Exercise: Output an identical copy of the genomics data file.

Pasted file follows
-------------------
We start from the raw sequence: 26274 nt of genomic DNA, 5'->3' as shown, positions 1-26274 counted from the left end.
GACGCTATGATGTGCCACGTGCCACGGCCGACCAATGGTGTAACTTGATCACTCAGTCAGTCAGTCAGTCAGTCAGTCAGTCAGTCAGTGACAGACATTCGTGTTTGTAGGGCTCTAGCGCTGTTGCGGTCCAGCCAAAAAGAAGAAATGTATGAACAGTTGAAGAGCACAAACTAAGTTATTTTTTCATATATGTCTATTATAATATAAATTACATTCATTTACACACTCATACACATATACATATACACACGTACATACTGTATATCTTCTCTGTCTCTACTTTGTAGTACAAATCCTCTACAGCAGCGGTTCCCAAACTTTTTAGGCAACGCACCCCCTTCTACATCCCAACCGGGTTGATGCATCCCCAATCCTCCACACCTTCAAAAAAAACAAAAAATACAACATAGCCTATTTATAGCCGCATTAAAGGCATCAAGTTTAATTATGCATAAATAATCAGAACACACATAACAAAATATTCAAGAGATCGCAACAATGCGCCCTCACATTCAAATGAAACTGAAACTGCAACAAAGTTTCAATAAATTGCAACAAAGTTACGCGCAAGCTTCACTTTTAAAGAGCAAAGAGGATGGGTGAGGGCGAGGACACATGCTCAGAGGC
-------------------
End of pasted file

We start from the raw sequence: 26274 nt of genomic DNA, 5'->3' as shown, positions 1-26274 counted from the left end.
GACGCTATGATGTGCCACGTGCCACGGCCGACCAATGGTGTAACTTGATCACTCAGTCAGTCAGTCAGTCAGTCAGTCAGTCAGTCAGTGACAGACATTCGTGTTTGTAGGGCTCTAGCGCTGTTGCGGTCCAGCCAAAAAGAAGAAATGTATGAACAGTTGAAGAGCACAAACTAAGTTATTTTTTCATATATGTCTATTATAATATAAATTACATTCATTTACACACTCATACACATATACATATACACACGTACATACTGTATATCTTCTCTGTCTCTACTTTGTAGTACAAATCCTCTACAGCAGCGGTTCCCAAACTTTTTAGGCAACGCACCCCCTTCTACATCCCAACCGGGTTGATGCATCCCCAATCCTCCACACCTTCAAAAAAAACAAAAAATACAACATAGCCTATTTATAGCCGCATTAAAGGCATCAAGTTTAATTATGCATAAATAATCAGAACACACATAACAAAATATTCAAGAGATCGCAACAATGCGCCCTCACATTCAAATGAAACTGAAACTGCAACAAAGTTTCAATAAATTGCAACAAAGTTACGCGCAAGCTTCACTTTTAAAGAGCAAAGAGGATGGGTGAGGGCGAGGACACATGCTCAGAGGC